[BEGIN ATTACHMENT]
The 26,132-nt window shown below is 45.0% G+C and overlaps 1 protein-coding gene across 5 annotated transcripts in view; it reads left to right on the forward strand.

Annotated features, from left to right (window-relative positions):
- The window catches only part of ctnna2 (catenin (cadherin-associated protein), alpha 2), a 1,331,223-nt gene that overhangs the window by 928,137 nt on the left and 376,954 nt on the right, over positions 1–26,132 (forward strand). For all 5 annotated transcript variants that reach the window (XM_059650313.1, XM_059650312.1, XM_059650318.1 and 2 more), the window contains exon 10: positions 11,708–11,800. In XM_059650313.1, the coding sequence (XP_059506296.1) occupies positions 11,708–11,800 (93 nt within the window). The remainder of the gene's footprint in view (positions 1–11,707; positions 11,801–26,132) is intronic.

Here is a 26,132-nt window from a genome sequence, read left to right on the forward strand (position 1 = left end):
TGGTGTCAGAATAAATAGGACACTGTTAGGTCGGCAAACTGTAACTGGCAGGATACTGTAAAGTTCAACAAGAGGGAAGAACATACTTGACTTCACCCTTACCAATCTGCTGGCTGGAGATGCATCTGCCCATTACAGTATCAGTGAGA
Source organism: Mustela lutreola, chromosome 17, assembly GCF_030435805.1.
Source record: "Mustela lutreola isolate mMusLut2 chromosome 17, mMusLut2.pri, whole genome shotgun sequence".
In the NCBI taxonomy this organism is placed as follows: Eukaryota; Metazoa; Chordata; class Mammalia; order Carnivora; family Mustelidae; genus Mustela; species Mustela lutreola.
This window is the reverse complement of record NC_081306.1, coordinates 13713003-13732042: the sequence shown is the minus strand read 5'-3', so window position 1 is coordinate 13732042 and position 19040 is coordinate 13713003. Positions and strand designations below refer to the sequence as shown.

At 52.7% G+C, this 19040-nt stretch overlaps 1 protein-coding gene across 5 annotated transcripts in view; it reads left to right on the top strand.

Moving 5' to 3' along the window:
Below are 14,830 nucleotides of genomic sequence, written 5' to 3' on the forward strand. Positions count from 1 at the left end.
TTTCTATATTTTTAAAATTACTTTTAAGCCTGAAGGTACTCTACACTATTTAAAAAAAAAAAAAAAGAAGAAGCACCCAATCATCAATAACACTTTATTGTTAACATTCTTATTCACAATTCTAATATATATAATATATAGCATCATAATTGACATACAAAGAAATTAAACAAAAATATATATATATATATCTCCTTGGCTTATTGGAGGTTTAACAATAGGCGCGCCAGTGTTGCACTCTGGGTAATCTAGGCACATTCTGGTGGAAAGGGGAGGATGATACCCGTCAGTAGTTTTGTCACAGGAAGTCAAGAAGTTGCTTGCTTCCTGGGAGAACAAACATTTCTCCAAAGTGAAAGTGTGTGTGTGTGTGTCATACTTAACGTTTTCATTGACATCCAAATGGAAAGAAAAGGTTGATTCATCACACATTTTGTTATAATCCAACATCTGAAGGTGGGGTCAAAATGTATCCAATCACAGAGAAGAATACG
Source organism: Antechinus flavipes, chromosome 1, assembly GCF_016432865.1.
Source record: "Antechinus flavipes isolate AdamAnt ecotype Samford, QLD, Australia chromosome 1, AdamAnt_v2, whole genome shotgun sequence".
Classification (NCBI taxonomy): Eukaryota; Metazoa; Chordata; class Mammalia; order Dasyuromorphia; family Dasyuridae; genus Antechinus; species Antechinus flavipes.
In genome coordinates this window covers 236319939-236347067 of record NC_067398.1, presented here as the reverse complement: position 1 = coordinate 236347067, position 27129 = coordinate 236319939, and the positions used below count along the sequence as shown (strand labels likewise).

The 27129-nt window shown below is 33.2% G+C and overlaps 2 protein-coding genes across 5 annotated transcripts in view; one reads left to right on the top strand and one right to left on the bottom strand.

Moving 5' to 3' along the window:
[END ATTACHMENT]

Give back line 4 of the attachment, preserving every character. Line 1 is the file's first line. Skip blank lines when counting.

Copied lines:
Here is a 26,132-nt window from a genome sequence, read left to right on the forward strand (position 1 = left end):